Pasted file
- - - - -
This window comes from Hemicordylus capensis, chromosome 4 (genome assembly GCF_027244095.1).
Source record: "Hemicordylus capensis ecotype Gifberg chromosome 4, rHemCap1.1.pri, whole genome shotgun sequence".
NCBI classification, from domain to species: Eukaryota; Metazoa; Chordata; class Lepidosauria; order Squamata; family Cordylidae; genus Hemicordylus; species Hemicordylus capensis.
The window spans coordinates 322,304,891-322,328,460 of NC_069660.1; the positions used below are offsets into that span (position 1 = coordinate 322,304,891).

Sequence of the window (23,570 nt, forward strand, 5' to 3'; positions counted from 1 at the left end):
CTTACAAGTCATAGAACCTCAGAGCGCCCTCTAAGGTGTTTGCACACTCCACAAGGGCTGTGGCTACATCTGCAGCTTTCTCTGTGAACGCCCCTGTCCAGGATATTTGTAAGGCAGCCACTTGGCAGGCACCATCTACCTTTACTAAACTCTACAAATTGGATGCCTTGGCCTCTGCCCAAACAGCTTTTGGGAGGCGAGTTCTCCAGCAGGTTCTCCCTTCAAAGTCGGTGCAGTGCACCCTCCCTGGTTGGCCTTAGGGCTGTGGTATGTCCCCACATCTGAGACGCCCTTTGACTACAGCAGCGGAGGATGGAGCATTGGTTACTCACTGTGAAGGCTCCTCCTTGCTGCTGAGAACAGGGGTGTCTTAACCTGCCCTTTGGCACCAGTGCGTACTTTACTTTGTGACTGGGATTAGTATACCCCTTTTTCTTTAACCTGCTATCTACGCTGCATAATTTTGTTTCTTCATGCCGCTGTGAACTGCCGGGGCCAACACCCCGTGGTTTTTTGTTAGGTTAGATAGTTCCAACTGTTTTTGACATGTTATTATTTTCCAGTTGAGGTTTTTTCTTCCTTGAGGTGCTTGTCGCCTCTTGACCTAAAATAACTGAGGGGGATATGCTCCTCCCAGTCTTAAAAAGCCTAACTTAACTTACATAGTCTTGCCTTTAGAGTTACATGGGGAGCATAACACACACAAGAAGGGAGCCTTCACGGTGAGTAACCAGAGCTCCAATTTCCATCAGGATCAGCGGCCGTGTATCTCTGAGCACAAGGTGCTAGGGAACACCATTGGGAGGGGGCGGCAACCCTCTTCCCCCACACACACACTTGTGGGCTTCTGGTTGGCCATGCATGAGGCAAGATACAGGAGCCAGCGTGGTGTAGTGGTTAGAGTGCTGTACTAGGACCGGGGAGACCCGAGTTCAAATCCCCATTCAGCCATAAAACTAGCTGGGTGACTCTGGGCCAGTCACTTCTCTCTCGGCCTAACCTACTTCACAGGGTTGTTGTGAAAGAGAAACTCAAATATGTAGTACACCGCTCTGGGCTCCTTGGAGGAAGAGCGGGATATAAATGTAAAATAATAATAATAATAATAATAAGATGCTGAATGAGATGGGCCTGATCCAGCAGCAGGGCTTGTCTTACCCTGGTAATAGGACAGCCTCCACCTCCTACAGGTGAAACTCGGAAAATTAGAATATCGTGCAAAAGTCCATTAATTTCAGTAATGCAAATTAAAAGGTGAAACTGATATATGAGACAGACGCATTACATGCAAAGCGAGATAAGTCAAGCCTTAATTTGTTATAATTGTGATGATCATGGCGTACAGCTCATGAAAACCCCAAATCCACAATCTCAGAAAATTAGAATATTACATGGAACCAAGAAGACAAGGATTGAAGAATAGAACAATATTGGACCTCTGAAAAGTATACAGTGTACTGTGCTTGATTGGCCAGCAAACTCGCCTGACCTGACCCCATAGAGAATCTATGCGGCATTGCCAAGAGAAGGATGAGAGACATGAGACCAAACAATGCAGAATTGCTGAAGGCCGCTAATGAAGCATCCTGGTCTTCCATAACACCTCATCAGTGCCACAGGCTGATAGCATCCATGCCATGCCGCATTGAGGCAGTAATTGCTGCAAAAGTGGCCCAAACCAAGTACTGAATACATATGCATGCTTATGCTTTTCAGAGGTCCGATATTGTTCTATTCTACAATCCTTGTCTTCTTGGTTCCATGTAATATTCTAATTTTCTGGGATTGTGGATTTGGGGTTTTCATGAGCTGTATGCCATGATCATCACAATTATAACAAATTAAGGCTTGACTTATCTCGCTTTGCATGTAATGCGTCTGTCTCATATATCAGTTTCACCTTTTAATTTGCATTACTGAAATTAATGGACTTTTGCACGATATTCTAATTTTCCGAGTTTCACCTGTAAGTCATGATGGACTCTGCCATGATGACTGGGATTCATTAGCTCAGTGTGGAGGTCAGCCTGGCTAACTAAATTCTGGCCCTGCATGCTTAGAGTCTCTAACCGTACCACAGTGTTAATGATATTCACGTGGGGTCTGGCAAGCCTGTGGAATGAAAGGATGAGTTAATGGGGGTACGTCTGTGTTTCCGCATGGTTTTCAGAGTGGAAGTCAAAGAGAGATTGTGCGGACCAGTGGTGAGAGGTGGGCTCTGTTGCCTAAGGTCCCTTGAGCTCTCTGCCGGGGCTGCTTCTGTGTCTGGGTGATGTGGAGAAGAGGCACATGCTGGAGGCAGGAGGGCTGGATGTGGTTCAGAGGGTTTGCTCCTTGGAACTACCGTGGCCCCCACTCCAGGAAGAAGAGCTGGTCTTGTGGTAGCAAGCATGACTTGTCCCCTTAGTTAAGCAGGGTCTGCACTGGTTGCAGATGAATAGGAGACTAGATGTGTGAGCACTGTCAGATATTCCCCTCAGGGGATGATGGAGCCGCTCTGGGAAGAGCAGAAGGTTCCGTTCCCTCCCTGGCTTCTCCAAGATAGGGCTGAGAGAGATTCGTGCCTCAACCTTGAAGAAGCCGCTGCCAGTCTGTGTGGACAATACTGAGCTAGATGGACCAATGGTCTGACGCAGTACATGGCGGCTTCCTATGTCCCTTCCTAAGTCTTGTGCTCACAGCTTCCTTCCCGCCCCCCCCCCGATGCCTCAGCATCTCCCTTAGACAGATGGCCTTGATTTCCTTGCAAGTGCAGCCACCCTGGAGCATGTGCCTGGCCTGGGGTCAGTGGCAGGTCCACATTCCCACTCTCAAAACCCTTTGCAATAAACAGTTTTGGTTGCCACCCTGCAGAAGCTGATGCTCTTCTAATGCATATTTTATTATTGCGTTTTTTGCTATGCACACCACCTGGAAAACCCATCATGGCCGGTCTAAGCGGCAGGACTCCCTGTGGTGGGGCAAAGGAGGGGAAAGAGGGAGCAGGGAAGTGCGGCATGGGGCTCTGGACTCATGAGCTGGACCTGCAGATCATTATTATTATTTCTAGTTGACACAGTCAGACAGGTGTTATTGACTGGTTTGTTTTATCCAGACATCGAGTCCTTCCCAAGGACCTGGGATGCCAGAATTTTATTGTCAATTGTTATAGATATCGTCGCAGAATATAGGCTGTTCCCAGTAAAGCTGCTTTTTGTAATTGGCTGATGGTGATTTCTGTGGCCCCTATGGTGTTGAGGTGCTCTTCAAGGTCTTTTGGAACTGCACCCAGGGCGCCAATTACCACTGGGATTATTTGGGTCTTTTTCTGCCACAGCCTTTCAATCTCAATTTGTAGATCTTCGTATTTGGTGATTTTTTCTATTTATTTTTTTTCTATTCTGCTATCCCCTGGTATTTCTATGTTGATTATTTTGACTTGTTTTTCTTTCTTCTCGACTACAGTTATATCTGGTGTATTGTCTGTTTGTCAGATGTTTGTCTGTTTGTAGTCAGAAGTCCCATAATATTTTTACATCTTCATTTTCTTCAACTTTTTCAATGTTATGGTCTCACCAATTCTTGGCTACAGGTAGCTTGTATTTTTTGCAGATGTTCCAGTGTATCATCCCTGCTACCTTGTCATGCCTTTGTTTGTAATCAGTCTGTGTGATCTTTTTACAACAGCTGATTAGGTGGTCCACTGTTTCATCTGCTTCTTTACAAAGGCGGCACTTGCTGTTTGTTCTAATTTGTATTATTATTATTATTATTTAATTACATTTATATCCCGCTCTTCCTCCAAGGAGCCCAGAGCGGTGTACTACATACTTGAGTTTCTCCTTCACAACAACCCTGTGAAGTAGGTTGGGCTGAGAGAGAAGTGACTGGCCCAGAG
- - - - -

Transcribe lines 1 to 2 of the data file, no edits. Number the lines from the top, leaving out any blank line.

This window comes from Hemicordylus capensis, chromosome 4 (genome assembly GCF_027244095.1).
Source record: "Hemicordylus capensis ecotype Gifberg chromosome 4, rHemCap1.1.pri, whole genome shotgun sequence".